My Day in Divorce Court

When Doug and I got married, we promised each other we would never say the “D-word.”

We would never joke about it, mention it casually or ever, ever entertain the idea of it.

The “D-word” is divorce.

I’ve been lucky that the “D-word” has never elbowed its ugly way into my vocabulary.

I’m blessed in the marriage department, and I never lose sight of that fact.

Last week I went to divorce court, and was reminded once again of what a gift it is to be happily married.

A friend asked me to go with her to be her witness in her divorce case.

My job was to stand next to her and answer questions like, “Is it possible that the couple could reconcile?”

My rehearsed answer was, “No.”

Plaintiff after plaintiff stood up and said their marriages could not be salvaged.

Witness after witness stood and testified that they agreed with the plaintiffs — the couples absolutely could not reconcile.

I asked my friend if she was nervous.

She shrugged her shoulders and said, “It has to be done.”

One man stood up and when asked about the grounds for divorce, he said, “Abandonment. My wife left the country.”

I knew that he, like us, had rehearsed his answer and he said it without any emotion.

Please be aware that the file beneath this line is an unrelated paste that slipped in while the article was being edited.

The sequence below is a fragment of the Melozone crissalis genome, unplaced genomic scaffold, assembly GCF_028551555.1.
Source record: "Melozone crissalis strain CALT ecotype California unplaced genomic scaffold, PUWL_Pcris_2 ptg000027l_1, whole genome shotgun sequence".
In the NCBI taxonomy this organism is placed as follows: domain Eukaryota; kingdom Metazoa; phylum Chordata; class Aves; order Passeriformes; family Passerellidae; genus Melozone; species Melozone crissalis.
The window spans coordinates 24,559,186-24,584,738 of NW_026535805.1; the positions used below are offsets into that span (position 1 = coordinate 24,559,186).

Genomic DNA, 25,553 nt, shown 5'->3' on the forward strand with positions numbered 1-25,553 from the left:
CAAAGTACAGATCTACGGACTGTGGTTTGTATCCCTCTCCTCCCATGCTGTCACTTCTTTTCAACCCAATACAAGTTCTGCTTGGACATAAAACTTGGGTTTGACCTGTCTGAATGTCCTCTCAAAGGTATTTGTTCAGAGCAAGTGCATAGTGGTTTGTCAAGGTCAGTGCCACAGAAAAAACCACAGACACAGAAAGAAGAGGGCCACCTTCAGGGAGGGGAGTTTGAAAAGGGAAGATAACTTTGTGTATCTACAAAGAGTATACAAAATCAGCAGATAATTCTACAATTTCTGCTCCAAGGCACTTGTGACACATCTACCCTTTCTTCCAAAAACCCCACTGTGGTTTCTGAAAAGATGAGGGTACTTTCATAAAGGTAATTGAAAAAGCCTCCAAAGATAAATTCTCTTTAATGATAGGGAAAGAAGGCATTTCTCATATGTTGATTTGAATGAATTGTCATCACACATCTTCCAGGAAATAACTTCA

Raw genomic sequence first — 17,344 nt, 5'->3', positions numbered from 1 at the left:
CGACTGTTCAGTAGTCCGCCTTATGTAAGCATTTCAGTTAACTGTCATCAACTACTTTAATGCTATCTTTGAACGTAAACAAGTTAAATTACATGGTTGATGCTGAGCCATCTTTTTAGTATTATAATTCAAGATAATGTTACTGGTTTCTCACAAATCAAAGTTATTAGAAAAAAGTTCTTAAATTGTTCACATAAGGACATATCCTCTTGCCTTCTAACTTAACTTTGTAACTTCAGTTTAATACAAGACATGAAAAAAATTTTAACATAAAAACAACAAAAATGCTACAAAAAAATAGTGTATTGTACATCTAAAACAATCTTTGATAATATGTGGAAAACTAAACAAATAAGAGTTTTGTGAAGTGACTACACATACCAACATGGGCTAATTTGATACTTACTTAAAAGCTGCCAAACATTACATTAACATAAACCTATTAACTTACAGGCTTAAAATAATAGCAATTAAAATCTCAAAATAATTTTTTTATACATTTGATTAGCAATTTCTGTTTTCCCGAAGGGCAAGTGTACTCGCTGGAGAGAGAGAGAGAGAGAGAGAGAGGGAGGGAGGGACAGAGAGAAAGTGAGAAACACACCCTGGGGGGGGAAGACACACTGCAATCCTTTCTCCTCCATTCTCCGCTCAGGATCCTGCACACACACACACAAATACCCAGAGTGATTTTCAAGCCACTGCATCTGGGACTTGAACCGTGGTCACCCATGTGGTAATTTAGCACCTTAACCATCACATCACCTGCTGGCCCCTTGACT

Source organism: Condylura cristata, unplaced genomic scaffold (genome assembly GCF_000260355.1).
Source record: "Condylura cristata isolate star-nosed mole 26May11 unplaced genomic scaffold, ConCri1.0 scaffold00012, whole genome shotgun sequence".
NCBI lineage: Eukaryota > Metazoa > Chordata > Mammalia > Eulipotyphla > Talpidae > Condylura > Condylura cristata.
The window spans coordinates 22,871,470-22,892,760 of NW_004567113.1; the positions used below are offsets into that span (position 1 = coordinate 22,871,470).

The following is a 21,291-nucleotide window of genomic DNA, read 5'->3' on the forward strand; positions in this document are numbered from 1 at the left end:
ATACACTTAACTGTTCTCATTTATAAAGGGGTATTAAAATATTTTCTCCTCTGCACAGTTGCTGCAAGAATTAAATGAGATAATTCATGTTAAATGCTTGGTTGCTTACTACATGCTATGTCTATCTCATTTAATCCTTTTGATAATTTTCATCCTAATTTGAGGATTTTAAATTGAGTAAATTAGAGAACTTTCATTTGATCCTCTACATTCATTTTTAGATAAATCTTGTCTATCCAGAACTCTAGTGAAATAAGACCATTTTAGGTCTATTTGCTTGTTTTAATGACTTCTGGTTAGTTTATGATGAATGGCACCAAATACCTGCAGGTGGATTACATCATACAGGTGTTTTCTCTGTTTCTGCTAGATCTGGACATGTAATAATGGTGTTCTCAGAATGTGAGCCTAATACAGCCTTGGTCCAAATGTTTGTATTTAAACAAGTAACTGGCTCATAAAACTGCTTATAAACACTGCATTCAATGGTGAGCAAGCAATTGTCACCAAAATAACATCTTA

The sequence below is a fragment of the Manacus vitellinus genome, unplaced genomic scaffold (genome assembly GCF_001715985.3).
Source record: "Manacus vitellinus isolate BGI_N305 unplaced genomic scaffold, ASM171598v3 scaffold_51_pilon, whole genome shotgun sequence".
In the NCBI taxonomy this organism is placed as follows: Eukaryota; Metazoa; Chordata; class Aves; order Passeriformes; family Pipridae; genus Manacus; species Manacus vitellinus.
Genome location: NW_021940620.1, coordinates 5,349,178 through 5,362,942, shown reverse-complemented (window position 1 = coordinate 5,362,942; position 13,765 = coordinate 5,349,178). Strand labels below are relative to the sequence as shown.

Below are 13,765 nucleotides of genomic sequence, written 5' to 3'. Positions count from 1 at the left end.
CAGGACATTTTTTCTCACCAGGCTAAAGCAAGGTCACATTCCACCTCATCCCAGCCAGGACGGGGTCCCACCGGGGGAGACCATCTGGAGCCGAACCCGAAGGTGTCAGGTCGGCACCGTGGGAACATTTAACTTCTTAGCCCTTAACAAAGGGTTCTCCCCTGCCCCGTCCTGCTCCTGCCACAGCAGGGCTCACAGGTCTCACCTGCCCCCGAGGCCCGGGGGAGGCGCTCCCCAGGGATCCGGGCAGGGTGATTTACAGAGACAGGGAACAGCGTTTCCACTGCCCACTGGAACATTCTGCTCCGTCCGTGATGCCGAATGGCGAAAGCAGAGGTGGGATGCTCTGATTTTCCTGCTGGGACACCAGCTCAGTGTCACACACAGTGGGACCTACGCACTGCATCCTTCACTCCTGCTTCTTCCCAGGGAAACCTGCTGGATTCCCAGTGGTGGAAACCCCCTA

But I wondered about the emotional toll he experienced before he got to court.

What happened that got him to the point of reciting his answers so coolly?

A young, well-dressed, poised woman stood up confidently and answered all her attorney’s questions with a hint of fragility in her soft voice.

Then her attorney asked her witness to stand up, state her name and her relationship to the plaintiff.

The witness stood up, and then broke down sobbing and couldn’t regain control.

After a hug from the attorney, and a tender smile from the plaintiff, the woman managed to say her name and her relationship to the plaintiff.

“I’m her mother,” she said.

She cried and sniffled between words, but managed to say, like me, and all the other witnesses, that reconciliation was impossible.

“What happened to that daughter that broke that mother’s heart so much?” I wondered.

I hated thinking about it because even when my daughters experience a small hurt, my heart is severed.

As we drove home from the courthouse, I thought about how many other courtrooms across the country were filled with divorce cases that same day, and how many sad, broken-hearted, people had testified about failed marriages and irreconcilable differences.

I worry about all these people I don’t even know and the emotional, social and financial turbulence in all of their lives.

I wish I had the answer, the cure, the panacea to make all marriages happy, fulfilling, and loving.

Of course that doesn’t exist.

Life is not that generous.

So we all learn to take what we get in life and make the best of it.

In the end, all I can really do is cherish my own good marriage; and never forget what a phenomenal gift it is to go through life with someone I love and someone who loves me.

After my day in divorce court, I am recommitted to my promise to never say the “D-word” or ever even joke about it.

After seeing so many people get divorced in one day, and watching friends and family go through it, I know there is nothing funny about it.

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